Camera: Canon 5D MK II
Lens: Canon 24-105 f/4 L IS USM
Focal length: 24 mm
Aperture: f/5.6
Exposure time: 1/40 s ("middle" exposure)
ISO: 640
Number of exposures: 3
E.V. Step: 2 E.V.
Flash used: no
Tripod used: no
Filters used: no
Software: Magic Lantern 2.3, Photomatix Pro 4.2.5, Lightroom 4.2, Photoshop CS5

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30 January 2013

Eduardo VII Park

For me golden hour is favorite time of day. Warm light, long shadows - all that makes beautiful landscape or cityscape photos.

HDR photo above was taken during that hour in Eduardo VII Park. The park was named after British king Edward VII who visited the city of Lisbon in year 1903 to reaffirm the Anglo-Portuguese alliance. Frankly speaking I didn't like the park very much (especially as I was tired after travelling all day and walking its quite steep slopes wasn't that easy anymore) but the view from there was quite gorgeous. In the far back you can see both the city of Lisbon as well as the Castle of São Jorge.

EXIF data:
Camera: Canon 5D MK II
Lens: Canon 24-105 f/4 L IS USM
Focal length: 24 mm
Aperture: f/8.0
Exposure time: 1/160 s ("middle" exposure)
ISO: 400
Number of exposures: 3
E.V. Step: 2 E.V.
Flash used: no
Tripod used: no
Filters used: no
Software: Magic Lantern 2.3, Photomatix Pro 4.2.5, Lightroom 4.2, Photoshop CS5

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29 January 2013

Step-by-step HDR. Episode 2. Blue hour HDR


So it's time for another part of my video series about processing HDR photos. If you haven't watched Part 1 - here it is. This time I will show how to merge, tone-map and process 5 exposures taken at 1.5 EV spacing taken during blue hour. For more details on my workflow, read my comprehensive HDR tutorial.

My plan is to release new episode every 2 - 3 weeks but if you will find it useful, I can do it more frequently.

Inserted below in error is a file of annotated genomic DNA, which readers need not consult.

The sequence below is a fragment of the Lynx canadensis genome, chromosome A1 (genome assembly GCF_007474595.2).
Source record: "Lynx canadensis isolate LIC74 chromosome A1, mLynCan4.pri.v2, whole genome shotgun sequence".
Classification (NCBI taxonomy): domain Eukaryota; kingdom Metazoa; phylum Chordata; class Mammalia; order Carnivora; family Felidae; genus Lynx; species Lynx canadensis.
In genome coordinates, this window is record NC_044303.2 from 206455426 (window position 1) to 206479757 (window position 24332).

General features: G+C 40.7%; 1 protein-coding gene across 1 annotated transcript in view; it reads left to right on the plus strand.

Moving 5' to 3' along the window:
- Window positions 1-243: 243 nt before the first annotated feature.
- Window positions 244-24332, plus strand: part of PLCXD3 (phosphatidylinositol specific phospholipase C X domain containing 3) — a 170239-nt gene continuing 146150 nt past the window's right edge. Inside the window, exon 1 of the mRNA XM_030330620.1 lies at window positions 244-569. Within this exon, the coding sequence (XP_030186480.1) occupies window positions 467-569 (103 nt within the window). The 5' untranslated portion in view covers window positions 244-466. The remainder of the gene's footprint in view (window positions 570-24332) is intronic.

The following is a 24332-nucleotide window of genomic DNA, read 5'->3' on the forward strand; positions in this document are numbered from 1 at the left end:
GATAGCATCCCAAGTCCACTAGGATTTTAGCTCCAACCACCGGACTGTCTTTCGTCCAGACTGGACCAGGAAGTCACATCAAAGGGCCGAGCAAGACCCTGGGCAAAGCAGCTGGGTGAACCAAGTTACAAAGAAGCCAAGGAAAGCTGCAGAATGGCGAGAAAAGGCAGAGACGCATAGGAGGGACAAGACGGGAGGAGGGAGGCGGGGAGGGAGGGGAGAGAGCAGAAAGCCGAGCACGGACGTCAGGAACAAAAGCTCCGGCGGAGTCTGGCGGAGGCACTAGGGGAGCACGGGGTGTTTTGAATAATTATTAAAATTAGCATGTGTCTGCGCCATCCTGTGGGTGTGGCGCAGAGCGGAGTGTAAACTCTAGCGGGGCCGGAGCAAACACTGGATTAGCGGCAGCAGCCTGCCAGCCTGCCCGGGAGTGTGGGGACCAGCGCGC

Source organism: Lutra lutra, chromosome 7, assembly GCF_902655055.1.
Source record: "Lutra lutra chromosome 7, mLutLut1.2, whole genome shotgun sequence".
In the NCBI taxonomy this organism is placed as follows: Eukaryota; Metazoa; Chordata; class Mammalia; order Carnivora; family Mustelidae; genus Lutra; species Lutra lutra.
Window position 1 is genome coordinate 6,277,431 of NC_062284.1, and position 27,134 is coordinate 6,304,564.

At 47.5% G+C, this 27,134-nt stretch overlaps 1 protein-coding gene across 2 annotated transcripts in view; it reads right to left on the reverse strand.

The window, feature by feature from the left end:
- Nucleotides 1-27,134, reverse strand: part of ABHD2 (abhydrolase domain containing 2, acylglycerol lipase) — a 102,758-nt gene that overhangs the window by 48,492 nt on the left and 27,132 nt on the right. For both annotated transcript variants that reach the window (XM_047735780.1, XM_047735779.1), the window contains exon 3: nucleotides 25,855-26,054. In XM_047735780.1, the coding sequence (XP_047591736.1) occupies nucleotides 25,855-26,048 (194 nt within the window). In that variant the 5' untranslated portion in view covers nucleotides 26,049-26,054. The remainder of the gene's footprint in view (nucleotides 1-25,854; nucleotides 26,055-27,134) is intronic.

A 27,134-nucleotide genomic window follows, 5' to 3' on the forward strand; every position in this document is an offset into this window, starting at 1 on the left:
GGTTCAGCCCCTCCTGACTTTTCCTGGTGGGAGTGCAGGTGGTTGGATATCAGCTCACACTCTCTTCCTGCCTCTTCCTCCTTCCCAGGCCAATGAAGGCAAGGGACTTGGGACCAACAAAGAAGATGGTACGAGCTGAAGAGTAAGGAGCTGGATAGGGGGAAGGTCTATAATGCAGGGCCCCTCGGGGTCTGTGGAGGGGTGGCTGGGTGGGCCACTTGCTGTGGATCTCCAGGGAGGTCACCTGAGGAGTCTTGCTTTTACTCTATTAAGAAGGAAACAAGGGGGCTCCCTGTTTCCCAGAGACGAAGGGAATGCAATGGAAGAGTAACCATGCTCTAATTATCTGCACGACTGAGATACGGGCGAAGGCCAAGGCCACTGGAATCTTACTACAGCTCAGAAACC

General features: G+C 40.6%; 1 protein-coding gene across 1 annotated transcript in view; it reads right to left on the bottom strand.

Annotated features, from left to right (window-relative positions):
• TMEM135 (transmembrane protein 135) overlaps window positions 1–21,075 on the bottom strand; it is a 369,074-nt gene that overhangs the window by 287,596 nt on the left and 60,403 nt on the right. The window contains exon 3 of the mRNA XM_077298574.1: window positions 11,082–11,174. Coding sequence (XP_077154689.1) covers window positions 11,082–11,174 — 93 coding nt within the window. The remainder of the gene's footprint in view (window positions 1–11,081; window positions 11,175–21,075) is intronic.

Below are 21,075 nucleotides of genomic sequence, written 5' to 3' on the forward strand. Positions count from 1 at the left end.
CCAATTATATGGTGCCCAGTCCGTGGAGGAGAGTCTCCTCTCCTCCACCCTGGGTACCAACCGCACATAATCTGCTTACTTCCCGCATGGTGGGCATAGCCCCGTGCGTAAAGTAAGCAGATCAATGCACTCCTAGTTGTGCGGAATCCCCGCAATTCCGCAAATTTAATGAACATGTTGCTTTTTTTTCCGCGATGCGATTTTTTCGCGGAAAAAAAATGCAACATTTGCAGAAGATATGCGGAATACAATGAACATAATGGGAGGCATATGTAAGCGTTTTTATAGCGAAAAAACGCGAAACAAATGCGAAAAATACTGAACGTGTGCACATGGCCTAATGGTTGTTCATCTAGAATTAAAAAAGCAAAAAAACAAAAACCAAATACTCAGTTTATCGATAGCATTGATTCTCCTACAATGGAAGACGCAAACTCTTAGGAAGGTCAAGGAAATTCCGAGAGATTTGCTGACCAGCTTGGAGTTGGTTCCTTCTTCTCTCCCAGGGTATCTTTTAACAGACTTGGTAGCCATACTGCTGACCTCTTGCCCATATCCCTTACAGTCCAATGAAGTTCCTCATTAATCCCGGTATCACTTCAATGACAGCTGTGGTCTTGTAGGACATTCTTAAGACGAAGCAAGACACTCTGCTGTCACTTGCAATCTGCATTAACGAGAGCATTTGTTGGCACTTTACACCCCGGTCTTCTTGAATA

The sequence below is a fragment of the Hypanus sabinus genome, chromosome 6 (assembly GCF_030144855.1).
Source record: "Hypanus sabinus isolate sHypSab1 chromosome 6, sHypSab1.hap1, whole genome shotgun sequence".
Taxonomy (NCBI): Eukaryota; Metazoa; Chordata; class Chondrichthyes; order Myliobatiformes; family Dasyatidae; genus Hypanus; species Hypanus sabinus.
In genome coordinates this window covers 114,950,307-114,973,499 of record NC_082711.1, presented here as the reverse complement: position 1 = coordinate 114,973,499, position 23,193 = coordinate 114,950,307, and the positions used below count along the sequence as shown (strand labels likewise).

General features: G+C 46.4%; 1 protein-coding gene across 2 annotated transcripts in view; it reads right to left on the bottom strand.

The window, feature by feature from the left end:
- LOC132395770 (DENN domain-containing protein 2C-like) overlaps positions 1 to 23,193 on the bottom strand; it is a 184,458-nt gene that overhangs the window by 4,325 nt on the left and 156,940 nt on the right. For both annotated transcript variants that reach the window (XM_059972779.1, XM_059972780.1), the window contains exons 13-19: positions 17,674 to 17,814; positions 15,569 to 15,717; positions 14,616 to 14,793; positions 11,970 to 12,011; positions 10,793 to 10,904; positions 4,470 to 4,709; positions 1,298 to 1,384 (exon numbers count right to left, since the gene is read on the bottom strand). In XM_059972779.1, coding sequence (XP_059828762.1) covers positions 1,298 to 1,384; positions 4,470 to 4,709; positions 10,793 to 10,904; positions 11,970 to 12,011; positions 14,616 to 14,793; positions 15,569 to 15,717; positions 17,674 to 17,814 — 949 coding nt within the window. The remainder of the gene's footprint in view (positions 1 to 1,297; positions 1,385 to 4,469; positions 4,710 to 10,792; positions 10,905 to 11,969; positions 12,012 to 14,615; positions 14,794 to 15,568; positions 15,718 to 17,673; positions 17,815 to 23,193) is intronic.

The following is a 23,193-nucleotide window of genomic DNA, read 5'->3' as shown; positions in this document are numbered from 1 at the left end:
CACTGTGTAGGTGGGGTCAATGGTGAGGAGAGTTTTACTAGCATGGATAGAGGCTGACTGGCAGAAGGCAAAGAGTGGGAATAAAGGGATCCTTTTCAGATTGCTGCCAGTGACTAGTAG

What you will need to follow my steps:
  • Photomatix Pro 4.2,
  • Topaz Denoise, Detail and Adjust
  • Lightroom 4
However, if you don't have some of this you can still learn a few things from my video. Good news is that all these applications have fully functional trial versions. So if you haven't tried them, maybe it's a good idea to download them.

Also I would really (and I mean REALLY) appreciate your feedback and especially shares (given you like the idea) because it could help me in reaching larger audience and maybe it will help some beginners out there.

Here is output photo:

Continue reading for more details »

28 January 2013

Colourful splash


Today I would like to share yet another macro splash photo. I used some yellow background to create this golden reflection. I think it looks fairly nice :)

EXIF data:
Camera: Canon 5D MK II
Lens: Canon 100 f/2.8 L IS USM Macro
Focal length: 100 mm
Aperture: f/14.0
Exposure time: 1/200
ISO: 100
Number of exposures: 1
E.V. Step: n/a
Flash used: yes, 580 EX II
Tripod used: yes
Filters used: no
Software: Magic Lantern 2.3, Lightroom 4.2, Photoshop CS6

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27 January 2013

Water splash and updated tutorials section

I planned this for quite a time but could never find enough time to do that: I slightly modified look of the Photography tutorials section. Now each of the tutorials apart from name, difficulty level and description has its own thumbnail which shows the effect that will be created in the tutorial. This should make finding interesting article a bit easier and quicker. There are a few tutorials that don't have their own thumbnail and I will fix that soon.

And now here is a daily photo. If you're interested how to take such a shot read my tutorial about shooting water splashes. However, in that case I wasn't using water. Instead I used some bluish fabric softener. The choice might seem weird but the great thing about this liquid is that it's denser than water so splashes have different look.